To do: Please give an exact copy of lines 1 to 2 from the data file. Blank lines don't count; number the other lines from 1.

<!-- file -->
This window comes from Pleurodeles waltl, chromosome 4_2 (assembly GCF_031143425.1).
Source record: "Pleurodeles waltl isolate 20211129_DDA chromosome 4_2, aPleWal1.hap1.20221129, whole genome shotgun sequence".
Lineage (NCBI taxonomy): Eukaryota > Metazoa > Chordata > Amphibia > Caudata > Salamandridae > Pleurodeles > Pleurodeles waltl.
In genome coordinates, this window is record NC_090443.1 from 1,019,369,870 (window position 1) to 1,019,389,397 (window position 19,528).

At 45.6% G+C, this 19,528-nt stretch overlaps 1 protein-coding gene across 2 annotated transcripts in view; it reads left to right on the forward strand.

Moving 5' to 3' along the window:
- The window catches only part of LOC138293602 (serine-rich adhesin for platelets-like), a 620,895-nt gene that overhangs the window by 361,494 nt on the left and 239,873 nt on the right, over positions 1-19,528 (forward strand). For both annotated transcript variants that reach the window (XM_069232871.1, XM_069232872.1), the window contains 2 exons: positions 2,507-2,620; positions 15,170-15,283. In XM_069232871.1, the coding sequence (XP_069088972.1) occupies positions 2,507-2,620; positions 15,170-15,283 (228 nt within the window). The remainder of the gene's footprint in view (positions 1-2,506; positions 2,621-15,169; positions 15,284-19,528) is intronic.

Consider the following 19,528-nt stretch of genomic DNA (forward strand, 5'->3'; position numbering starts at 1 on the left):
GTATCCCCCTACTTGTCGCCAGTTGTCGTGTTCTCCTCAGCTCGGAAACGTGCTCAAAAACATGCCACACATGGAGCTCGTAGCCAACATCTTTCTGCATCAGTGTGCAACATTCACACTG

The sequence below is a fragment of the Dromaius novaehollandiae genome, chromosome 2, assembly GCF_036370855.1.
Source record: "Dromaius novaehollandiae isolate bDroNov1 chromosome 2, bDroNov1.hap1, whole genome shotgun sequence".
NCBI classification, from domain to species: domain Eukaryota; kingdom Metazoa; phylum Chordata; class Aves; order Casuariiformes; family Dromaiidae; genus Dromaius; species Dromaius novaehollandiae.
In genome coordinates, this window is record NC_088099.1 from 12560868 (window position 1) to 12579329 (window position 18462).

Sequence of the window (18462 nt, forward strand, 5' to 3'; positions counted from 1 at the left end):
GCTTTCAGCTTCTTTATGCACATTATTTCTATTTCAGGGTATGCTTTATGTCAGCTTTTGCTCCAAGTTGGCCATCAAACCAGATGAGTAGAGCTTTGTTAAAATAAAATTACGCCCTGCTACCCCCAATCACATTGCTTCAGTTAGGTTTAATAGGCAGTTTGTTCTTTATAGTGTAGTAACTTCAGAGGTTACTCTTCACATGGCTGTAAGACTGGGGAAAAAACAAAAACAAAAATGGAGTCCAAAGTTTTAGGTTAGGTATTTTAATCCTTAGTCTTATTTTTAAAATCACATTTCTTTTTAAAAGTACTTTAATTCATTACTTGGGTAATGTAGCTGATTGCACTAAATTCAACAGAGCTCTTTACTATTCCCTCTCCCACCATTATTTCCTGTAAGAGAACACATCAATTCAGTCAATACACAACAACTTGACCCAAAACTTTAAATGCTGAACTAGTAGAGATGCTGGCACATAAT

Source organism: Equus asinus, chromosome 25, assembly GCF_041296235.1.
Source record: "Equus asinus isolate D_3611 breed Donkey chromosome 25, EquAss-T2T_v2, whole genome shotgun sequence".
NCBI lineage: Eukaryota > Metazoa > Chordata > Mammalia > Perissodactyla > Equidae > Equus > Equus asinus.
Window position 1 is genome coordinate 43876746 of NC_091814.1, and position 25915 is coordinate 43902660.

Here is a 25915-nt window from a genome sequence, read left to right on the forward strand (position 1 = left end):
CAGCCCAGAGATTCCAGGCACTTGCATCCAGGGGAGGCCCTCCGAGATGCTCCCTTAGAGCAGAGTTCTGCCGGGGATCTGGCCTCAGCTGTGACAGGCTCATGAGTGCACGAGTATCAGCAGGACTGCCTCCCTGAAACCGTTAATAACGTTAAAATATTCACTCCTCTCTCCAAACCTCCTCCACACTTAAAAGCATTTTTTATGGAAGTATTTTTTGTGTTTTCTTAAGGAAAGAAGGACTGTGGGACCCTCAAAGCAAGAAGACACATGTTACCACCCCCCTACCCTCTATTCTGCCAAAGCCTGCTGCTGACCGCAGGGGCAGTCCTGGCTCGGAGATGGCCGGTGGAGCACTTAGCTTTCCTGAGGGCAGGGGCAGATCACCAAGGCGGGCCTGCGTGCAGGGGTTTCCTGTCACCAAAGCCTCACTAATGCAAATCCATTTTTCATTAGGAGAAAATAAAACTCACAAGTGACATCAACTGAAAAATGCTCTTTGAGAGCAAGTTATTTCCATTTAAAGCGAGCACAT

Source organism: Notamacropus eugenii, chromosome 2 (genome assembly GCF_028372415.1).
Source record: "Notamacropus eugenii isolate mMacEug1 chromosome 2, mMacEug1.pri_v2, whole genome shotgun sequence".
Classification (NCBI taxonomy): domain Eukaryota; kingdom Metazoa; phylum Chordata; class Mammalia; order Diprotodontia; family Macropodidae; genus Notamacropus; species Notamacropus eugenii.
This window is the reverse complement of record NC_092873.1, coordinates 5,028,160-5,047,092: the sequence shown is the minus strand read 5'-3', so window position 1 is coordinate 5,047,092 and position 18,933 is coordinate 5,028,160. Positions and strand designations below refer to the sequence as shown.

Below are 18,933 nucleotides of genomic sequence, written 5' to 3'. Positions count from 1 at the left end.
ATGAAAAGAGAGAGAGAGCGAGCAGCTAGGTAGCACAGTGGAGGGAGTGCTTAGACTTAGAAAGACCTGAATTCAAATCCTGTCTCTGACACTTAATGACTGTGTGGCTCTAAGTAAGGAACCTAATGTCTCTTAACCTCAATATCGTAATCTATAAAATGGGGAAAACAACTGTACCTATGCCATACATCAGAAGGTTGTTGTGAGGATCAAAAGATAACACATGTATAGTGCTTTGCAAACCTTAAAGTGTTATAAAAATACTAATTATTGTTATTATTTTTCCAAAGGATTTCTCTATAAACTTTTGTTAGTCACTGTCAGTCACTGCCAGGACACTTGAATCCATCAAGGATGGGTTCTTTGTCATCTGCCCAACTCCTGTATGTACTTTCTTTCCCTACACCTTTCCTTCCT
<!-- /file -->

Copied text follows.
This window comes from Pleurodeles waltl, chromosome 4_2 (assembly GCF_031143425.1).
Source record: "Pleurodeles waltl isolate 20211129_DDA chromosome 4_2, aPleWal1.hap1.20221129, whole genome shotgun sequence".